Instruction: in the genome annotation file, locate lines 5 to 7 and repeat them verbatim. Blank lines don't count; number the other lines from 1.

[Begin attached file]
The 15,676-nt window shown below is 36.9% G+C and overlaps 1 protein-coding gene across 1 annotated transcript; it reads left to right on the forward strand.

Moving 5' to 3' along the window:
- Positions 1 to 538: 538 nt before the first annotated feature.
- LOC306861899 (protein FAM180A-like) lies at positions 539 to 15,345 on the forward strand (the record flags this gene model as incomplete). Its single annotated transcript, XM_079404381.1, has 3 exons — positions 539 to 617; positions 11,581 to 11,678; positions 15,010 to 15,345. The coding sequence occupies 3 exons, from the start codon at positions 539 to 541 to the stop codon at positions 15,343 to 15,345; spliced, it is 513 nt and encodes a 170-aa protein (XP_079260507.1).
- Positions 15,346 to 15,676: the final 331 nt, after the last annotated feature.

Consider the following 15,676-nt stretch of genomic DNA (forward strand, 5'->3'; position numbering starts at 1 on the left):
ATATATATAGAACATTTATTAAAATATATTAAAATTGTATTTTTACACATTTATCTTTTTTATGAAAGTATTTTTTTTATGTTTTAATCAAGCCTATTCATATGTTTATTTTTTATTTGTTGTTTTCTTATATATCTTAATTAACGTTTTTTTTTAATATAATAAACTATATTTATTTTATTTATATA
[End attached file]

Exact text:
- Positions 15,346 to 15,676: the final 331 nt, after the last annotated feature.

Consider the following 15,676-nt stretch of genomic DNA (forward strand, 5'->3'; position numbering starts at 1 on the left):
ATATATATAGAACATTTATTAAAATATATTAAAATTGTATTTTTACACATTTATCTTTTTTATGAAAGTATTTTTTTTATGTTTTAATCAAGCCTATTCATATGTTTATTTTTTATTTGTTGTTTTCTTATATATCTTAATTAACGTTTTTTTTTAATATAATAAACTATATTTATTTTATTTATATA